HSBC made 80 per cent of its profit in Asia, while Europe accounted for about one per cent, highlighting the importance of Hong Kong and China to its earnings.
Sunday 05, May 2019
(Bloomberg) --HSBC Holdings’ Chief Executive Officer John Flint is pressing ahead with a plan to rein in costs after the Asia-focused lender reported its best quarter in more than three years.
The better-than-expected first quarter results were driven by revenue growth that increased at triple the pace of adjusted operating expenses, reversing a pattern that bedevilled the CEO in 2018.
John Flint, the Chief Executive Officer HSBC,said, “These are an encouraging set of results, and we remain focused on executing the strategy we outlined last June, we are proactively managing costs and investment.”
Keeping the top line growing faster than expenses, known in banking jargon as positive jaws, has been a key focus for Flint as he seeks to put his stamp on the bank. The CEO berated his most senior managers in March for missing cost targets.
HSBC’s adjusted pre-tax profit rose 9.5 per cent in the first quarter to $6.35 billion, versus the $5.69 billion consensus estimate of 16 analysts compiled by the bank. Adjusted revenue rose nine per cent, also ahead of estimates.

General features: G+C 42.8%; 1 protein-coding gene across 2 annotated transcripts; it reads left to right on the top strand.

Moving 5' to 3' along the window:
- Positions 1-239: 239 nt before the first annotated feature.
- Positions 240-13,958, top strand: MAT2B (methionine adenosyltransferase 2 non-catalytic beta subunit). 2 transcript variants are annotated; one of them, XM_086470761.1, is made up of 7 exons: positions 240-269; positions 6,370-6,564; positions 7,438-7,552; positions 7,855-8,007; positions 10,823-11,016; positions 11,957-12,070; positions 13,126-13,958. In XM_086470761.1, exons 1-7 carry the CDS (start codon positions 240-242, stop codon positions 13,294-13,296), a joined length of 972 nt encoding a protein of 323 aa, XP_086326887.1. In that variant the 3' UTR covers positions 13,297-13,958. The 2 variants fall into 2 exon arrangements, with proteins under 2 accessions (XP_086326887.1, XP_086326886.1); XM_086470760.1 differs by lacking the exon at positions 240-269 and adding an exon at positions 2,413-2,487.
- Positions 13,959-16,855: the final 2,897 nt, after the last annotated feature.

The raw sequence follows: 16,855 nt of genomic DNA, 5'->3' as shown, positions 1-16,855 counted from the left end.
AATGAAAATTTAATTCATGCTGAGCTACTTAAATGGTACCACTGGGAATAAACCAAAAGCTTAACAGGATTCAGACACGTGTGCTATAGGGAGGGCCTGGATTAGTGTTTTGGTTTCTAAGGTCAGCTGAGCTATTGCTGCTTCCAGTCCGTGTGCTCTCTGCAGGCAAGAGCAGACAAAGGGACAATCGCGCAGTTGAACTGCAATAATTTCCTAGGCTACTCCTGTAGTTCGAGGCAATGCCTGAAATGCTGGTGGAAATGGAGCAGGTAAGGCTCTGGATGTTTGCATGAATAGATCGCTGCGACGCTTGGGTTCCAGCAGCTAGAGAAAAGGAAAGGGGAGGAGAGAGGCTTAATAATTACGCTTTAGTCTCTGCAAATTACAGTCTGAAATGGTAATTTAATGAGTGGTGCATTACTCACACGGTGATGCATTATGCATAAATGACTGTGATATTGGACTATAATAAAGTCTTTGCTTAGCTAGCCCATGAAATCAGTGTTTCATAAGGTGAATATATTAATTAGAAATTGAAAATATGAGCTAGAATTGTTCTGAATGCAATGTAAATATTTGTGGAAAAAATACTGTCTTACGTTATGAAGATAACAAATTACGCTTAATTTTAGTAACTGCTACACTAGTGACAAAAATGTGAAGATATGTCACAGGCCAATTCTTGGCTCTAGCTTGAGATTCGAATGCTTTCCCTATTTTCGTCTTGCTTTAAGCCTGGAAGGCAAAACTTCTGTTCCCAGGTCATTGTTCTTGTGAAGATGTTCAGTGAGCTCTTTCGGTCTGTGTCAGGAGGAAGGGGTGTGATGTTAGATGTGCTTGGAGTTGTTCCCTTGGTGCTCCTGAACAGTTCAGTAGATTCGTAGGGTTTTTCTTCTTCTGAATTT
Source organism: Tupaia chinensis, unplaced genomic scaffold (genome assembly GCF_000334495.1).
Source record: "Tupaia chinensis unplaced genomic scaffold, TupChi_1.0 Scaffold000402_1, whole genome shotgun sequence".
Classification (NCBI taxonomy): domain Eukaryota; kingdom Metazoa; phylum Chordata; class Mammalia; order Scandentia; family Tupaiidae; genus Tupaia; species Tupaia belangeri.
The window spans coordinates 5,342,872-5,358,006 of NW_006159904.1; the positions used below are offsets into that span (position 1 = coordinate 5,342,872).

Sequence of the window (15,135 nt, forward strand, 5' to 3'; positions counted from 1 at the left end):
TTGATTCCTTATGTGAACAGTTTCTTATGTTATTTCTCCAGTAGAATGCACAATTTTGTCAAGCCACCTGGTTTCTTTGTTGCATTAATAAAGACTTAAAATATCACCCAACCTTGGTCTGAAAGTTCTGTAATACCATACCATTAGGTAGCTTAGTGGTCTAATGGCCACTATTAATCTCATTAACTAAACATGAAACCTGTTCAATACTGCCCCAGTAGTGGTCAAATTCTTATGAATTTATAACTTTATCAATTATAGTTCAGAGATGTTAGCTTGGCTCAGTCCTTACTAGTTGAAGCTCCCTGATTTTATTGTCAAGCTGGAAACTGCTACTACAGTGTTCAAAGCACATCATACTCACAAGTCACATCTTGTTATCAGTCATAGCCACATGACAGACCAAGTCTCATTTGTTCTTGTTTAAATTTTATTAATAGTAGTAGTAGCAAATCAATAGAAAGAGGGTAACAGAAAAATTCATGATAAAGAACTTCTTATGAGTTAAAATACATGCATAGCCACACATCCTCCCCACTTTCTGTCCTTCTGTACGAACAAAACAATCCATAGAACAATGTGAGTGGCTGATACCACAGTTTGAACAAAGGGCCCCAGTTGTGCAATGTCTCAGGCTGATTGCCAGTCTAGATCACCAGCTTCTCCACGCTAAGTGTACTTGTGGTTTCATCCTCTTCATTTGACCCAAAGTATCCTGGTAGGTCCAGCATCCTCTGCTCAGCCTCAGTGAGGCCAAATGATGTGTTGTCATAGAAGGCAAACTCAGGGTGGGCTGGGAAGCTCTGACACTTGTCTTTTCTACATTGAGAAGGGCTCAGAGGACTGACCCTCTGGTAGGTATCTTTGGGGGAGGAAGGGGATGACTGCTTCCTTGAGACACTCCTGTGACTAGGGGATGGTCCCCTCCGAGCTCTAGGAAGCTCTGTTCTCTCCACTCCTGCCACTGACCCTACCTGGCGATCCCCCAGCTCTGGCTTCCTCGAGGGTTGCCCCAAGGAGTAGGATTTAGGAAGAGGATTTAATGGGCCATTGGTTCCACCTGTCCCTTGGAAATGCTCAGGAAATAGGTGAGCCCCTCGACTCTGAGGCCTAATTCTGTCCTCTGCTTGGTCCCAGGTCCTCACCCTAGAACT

Europe’s biggest lender has faced questions over its strategy since it failed to deliver on a pledge to deliver positive jaws in 2018. The London-based bank elevated Flint last year to replace Stuart Gulliver, bringing to an end a seven-year term marked by asset sales, job cuts and a pivot toward Asia.
Since Flint took over in February of last year, the shares are down about 10 per cent.
HSBC is still investing heavily in technology including a new global mobile platform for its retail network, although it warned that its ongoing US turnaround plan is the biggest strategic challenge for the lender.
Chief Financial Officer Ewen Stevenson said HSBC was in talks with US regulators as part of their annual stress tests to repatriate a significant amount of surplus capital from the bank’s American business.
HSBC’s investment bank, which sits under global banking and markets, booked revenues which rose three per cent year-on-year to $4.1 billion driven by its cash management and transaction banking units.